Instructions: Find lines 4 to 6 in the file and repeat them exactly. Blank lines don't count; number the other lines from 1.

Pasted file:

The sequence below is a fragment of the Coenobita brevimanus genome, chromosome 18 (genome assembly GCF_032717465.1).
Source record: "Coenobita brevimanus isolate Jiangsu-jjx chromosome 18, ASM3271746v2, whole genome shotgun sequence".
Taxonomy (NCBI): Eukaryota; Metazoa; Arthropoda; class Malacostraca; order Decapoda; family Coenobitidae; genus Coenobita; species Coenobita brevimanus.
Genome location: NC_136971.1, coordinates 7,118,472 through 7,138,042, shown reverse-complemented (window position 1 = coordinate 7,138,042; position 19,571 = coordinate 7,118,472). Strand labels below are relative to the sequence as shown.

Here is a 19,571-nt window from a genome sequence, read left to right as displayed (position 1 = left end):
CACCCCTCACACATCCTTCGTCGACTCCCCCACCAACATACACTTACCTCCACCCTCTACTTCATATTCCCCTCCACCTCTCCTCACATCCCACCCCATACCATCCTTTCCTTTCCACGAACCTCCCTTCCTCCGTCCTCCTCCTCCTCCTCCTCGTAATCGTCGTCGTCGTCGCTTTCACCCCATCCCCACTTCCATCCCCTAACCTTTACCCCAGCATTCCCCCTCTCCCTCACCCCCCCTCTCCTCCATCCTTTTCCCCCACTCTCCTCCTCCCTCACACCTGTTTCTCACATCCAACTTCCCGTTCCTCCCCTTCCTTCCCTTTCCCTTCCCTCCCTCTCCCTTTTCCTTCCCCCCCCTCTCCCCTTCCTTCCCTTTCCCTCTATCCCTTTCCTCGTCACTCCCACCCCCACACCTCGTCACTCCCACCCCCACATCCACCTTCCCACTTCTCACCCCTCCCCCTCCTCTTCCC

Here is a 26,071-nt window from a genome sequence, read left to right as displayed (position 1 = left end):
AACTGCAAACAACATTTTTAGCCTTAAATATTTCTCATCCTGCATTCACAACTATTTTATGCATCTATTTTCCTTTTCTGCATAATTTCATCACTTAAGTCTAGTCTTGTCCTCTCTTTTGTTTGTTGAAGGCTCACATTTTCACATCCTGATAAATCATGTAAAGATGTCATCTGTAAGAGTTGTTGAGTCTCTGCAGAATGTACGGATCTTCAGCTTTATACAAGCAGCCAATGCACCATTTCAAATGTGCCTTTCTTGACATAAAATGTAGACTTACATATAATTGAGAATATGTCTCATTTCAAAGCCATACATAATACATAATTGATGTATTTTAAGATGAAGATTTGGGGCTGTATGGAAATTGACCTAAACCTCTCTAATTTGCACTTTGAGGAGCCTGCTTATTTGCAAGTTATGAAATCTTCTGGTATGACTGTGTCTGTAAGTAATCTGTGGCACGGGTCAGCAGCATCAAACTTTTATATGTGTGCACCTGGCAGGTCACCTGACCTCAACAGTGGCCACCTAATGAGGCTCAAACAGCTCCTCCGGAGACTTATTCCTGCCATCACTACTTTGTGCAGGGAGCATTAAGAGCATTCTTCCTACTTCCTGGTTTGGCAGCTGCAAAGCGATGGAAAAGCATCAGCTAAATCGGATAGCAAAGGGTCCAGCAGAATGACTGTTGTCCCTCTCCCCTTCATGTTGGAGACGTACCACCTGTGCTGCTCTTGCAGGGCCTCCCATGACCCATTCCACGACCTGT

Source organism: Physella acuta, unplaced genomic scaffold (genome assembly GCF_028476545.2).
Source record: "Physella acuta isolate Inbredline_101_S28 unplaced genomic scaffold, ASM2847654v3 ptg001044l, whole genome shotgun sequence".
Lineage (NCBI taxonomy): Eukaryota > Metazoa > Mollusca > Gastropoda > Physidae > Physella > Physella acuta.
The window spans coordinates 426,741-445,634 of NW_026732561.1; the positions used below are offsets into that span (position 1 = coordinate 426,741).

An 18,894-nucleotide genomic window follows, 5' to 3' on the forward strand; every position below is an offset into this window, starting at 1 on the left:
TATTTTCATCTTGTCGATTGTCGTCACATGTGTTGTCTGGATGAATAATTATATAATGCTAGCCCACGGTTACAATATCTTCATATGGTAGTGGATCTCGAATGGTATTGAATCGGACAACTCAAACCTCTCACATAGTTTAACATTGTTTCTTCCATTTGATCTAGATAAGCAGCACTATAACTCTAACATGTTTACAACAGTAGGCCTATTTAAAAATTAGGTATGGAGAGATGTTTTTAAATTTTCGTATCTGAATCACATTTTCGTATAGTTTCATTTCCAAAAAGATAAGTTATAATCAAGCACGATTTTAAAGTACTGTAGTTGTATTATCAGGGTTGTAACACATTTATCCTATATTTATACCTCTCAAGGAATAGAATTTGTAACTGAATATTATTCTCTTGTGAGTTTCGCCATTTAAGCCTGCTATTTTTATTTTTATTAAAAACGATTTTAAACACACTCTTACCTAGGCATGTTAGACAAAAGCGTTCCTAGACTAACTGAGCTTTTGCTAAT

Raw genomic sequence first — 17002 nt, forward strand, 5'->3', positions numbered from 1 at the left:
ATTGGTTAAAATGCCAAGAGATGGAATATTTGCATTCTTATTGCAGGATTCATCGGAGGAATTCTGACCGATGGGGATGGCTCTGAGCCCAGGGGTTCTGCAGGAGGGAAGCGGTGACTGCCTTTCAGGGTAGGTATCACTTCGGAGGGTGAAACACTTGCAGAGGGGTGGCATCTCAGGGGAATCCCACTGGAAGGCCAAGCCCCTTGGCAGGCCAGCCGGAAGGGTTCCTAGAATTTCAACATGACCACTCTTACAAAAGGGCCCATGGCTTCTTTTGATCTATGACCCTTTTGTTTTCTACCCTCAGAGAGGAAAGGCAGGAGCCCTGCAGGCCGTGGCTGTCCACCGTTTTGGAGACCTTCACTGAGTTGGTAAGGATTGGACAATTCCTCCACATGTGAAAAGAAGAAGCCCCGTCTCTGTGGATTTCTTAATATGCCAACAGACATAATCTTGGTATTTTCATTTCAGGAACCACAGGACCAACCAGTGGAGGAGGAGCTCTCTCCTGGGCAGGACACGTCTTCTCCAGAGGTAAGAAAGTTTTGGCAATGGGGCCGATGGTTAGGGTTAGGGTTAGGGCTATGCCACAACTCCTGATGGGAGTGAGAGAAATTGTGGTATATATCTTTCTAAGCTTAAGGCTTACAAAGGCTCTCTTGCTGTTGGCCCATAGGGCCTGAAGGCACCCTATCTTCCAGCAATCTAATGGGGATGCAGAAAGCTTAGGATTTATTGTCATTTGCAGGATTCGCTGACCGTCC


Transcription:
Genome location: NC_136971.1, coordinates 7,118,472 through 7,138,042, shown reverse-complemented (window position 1 = coordinate 7,138,042; position 19,571 = coordinate 7,118,472). Strand labels below are relative to the sequence as shown.

Here is a 19,571-nt window from a genome sequence, read left to right as displayed (position 1 = left end):
CACCCCTCACACATCCTTCGTCGACTCCCCCACCAACATACACTTACCTCCACCCTCTACTTCATATTCCCCTCCACCTCTCCTCACATCCCACCCCATACCATCCTTTCCTTTCCACGAACCTCCCTTCCTCCGTCCTCCTCCTCCTCCTCCTCGTAATCGTCGTCGTCGTCGCTTTCACCCCATCCCCACTTCCATCCCCTAACCTTTACCCCAGCATTCCCCCTCTCCCTCACCCCCCCTCTCCTCCATCCTTTTCCCCCACTCTCCTCCTCCCTCACACCTGTTTCTCACATCCAACTTCCCGTTCCTCCCCTTCCTTCCCTTTCCCTTCCCTCCCTCTCCCTTTTCCTTCCCCCCCCTCTCCCCTTCCTTCCCTTTCCCTCTATCCCTTTCCTCGTCACTCCCACCCCCACACCTCGTCACTCCCACCCCCACATCCACCTTCCCACTTCTCACCCCTCCCCCTCCTCTTCCC